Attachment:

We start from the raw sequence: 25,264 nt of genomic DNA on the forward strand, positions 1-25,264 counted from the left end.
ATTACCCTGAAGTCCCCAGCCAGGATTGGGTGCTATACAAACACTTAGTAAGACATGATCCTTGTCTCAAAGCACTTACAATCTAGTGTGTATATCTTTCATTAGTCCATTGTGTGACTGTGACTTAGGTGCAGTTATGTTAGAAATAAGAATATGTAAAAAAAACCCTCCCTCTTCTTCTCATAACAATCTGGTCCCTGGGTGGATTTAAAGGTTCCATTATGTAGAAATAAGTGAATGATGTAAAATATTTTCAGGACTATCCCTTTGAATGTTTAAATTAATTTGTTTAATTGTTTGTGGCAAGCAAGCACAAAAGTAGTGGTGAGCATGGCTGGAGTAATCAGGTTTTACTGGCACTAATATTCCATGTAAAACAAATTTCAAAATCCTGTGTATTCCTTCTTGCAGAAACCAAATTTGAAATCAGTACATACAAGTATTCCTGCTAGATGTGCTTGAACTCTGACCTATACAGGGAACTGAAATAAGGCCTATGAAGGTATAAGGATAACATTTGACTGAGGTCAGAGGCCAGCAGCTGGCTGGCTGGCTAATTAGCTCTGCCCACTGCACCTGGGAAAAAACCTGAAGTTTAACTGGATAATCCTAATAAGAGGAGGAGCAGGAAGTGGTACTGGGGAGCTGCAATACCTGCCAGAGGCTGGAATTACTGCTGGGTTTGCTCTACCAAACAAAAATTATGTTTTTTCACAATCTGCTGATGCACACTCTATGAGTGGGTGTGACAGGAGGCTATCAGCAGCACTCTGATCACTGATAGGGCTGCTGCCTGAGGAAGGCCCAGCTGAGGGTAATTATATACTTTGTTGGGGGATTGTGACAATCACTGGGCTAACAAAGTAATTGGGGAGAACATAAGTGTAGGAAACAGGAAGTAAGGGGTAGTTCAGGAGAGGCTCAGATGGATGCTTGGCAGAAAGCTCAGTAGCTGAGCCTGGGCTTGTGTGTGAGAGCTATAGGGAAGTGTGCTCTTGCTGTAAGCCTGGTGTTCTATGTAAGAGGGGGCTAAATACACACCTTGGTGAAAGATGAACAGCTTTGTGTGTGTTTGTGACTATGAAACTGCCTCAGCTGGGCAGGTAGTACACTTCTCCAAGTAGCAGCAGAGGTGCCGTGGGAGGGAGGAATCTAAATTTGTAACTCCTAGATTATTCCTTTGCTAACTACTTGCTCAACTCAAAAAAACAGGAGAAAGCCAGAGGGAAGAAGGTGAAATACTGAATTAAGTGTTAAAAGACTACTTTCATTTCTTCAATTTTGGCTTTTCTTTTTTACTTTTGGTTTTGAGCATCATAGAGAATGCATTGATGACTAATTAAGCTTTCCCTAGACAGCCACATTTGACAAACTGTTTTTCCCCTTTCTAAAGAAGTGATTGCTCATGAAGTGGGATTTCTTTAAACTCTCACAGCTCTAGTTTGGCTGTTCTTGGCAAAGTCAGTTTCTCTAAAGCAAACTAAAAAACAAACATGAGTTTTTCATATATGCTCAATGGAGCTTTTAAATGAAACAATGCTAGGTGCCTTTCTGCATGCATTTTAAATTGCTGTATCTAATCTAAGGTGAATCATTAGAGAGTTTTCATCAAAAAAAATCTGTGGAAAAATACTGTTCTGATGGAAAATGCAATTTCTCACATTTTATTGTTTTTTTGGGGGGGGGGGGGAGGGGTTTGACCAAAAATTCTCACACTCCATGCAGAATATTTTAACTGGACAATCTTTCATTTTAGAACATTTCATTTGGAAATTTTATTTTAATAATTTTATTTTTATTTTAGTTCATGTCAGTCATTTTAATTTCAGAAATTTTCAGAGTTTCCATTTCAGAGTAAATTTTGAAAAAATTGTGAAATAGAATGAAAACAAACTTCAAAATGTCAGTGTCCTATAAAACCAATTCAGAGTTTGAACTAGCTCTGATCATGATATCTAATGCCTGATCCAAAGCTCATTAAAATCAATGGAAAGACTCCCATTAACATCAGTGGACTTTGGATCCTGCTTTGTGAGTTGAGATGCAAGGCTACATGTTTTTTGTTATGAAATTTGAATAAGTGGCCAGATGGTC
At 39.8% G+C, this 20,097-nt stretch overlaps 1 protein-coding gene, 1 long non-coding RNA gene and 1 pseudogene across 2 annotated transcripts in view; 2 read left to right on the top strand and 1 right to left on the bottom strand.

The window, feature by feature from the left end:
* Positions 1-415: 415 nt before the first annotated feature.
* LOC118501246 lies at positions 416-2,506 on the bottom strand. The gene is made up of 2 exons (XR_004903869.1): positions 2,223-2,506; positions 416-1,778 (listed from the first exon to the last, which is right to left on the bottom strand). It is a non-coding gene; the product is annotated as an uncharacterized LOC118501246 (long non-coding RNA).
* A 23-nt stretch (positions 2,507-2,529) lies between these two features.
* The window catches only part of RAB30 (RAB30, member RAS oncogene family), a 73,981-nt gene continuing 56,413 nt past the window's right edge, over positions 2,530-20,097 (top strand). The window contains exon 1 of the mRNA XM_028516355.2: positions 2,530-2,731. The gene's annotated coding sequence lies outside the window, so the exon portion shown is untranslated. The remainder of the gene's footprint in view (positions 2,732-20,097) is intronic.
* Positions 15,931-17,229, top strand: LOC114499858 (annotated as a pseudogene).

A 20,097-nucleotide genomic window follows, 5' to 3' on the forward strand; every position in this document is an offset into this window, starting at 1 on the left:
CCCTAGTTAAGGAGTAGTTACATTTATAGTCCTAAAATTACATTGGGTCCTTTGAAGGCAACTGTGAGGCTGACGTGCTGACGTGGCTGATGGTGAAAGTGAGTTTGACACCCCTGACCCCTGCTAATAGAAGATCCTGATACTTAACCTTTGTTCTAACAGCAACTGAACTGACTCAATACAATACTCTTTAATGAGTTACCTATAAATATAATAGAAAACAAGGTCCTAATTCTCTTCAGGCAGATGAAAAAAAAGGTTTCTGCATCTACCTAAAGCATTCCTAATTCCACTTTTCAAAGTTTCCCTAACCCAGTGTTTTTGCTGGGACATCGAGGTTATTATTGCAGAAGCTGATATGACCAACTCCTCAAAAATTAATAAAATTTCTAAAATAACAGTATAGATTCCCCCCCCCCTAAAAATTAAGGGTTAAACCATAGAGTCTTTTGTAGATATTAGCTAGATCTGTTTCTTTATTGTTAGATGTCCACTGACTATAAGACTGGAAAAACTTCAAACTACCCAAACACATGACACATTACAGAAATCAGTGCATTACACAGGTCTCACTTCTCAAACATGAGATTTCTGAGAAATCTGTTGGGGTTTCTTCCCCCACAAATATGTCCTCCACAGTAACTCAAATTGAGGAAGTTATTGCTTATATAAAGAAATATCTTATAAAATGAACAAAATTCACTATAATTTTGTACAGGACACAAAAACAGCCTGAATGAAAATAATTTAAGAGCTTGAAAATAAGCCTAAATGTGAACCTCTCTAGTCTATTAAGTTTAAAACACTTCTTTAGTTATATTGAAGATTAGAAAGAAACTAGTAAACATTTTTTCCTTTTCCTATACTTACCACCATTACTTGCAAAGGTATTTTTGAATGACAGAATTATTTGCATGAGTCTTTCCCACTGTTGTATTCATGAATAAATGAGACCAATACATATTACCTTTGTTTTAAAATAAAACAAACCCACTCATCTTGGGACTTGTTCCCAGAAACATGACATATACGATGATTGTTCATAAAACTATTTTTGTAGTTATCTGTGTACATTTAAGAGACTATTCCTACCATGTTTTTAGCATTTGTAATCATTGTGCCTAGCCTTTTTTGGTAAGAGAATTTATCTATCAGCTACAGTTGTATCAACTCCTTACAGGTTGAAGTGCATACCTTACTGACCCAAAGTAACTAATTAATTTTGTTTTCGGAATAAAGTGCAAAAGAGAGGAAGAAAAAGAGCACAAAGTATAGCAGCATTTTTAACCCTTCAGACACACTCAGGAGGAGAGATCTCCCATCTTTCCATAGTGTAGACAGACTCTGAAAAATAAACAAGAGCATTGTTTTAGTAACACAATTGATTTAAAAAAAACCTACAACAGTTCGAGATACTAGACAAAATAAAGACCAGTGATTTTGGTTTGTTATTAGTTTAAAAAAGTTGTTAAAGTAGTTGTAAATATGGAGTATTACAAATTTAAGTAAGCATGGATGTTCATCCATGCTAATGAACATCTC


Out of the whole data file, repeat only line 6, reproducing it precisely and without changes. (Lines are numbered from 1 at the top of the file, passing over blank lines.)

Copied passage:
* LOC118501246 lies at positions 416-2,506 on the bottom strand. The gene is made up of 2 exons (XR_004903869.1): positions 2,223-2,506; positions 416-1,778 (listed from the first exon to the last, which is right to left on the bottom strand). It is a non-coding gene; the product is annotated as an uncharacterized LOC118501246 (long non-coding RNA).